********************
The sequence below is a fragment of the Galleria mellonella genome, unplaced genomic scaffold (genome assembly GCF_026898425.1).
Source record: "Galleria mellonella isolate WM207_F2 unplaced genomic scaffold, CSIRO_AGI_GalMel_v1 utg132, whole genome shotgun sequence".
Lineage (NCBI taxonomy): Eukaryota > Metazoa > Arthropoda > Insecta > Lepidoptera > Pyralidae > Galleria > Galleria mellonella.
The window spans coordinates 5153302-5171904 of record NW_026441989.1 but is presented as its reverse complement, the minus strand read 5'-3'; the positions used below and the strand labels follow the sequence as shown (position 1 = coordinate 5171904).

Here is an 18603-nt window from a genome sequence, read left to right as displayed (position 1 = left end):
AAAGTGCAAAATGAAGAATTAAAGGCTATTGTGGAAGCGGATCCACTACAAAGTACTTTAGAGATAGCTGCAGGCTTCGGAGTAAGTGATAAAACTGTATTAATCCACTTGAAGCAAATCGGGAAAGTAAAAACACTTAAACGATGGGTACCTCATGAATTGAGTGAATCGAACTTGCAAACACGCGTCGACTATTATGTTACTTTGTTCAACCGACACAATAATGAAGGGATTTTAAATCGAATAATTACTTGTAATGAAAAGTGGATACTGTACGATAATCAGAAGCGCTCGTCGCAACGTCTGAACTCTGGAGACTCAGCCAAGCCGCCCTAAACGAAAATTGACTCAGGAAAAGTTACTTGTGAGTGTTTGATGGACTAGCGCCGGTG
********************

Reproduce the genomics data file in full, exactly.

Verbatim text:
The sequence below is a fragment of the Galleria mellonella genome, unplaced genomic scaffold (genome assembly GCF_026898425.1).
Source record: "Galleria mellonella isolate WM207_F2 unplaced genomic scaffold, CSIRO_AGI_GalMel_v1 utg132, whole genome shotgun sequence".
Lineage (NCBI taxonomy): Eukaryota > Metazoa > Arthropoda > Insecta > Lepidoptera > Pyralidae > Galleria > Galleria mellonella.
The window spans coordinates 5153302-5171904 of record NW_026441989.1 but is presented as its reverse complement, the minus strand read 5'-3'; the positions used below and the strand labels follow the sequence as shown (position 1 = coordinate 5171904).

Here is an 18603-nt window from a genome sequence, read left to right as displayed (position 1 = left end):
AAAGTGCAAAATGAAGAATTAAAGGCTATTGTGGAAGCGGATCCACTACAAAGTACTTTAGAGATAGCTGCAGGCTTCGGAGTAAGTGATAAAACTGTATTAATCCACTTGAAGCAAATCGGGAAAGTAAAAACACTTAAACGATGGGTACCTCATGAATTGAGTGAATCGAACTTGCAAACACGCGTCGACTATTATGTTACTTTGTTCAACCGACACAATAATGAAGGGATTTTAAATCGAATAATTACTTGTAATGAAAAGTGGATACTGTACGATAATCAGAAGCGCTCGTCGCAACGTCTGAACTCTGGAGACTCAGCCAAGCCGCCCTAAACGAAAATTGACTCAGGAAAAGTTACTTGTGAGTGTTTGATGGACTAGCGCCGGTG